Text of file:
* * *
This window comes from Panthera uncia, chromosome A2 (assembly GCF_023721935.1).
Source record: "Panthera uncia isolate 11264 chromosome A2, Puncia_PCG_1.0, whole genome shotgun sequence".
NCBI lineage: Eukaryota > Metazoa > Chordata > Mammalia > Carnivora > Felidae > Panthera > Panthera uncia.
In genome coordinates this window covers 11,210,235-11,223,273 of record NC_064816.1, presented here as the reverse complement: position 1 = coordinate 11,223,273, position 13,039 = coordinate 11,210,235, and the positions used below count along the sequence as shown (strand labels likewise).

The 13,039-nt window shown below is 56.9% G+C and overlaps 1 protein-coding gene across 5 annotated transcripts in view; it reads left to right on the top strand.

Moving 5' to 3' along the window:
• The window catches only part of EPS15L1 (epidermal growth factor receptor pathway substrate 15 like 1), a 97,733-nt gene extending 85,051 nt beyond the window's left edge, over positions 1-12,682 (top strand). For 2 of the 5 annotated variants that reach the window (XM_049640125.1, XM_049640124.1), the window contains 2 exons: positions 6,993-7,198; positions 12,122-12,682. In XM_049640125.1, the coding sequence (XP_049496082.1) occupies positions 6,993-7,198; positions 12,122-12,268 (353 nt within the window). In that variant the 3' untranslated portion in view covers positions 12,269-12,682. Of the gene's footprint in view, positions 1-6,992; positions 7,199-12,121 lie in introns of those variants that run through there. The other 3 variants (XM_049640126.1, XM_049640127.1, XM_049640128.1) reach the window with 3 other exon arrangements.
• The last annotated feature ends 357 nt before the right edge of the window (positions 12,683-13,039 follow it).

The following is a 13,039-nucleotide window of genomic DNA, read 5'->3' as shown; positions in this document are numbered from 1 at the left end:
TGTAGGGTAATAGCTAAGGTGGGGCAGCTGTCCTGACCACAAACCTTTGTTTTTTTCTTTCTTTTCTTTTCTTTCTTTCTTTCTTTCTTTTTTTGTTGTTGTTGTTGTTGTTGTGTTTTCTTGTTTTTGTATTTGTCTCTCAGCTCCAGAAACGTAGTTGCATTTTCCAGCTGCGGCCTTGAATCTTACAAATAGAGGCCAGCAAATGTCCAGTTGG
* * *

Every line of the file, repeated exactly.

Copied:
This window comes from Panthera uncia, chromosome A2 (assembly GCF_023721935.1).
Source record: "Panthera uncia isolate 11264 chromosome A2, Puncia_PCG_1.0, whole genome shotgun sequence".
NCBI lineage: Eukaryota > Metazoa > Chordata > Mammalia > Carnivora > Felidae > Panthera > Panthera uncia.
In genome coordinates this window covers 11,210,235-11,223,273 of record NC_064816.1, presented here as the reverse complement: position 1 = coordinate 11,223,273, position 13,039 = coordinate 11,210,235, and the positions used below count along the sequence as shown (strand labels likewise).

The 13,039-nt window shown below is 56.9% G+C and overlaps 1 protein-coding gene across 5 annotated transcripts in view; it reads left to right on the top strand.

Moving 5' to 3' along the window:
• The window catches only part of EPS15L1 (epidermal growth factor receptor pathway substrate 15 like 1), a 97,733-nt gene extending 85,051 nt beyond the window's left edge, over positions 1-12,682 (top strand). For 2 of the 5 annotated variants that reach the window (XM_049640125.1, XM_049640124.1), the window contains 2 exons: positions 6,993-7,198; positions 12,122-12,682. In XM_049640125.1, the coding sequence (XP_049496082.1) occupies positions 6,993-7,198; positions 12,122-12,268 (353 nt within the window). In that variant the 3' untranslated portion in view covers positions 12,269-12,682. Of the gene's footprint in view, positions 1-6,992; positions 7,199-12,121 lie in introns of those variants that run through there. The other 3 variants (XM_049640126.1, XM_049640127.1, XM_049640128.1) reach the window with 3 other exon arrangements.
• The last annotated feature ends 357 nt before the right edge of the window (positions 12,683-13,039 follow it).

The following is a 13,039-nucleotide window of genomic DNA, read 5'->3' as shown; positions in this document are numbered from 1 at the left end:
TGTAGGGTAATAGCTAAGGTGGGGCAGCTGTCCTGACCACAAACCTTTGTTTTTTTCTTTCTTTTCTTTTCTTTCTTTCTTTCTTTCTTTTTTTGTTGTTGTTGTTGTTGTTGTGTTTTCTTGTTTTTGTATTTGTCTCTCAGCTCCAGAAACGTAGTTGCATTTTCCAGCTGCGGCCTTGAATCTTACAAATAGAGGCCAGCAAATGTCCAGTTGG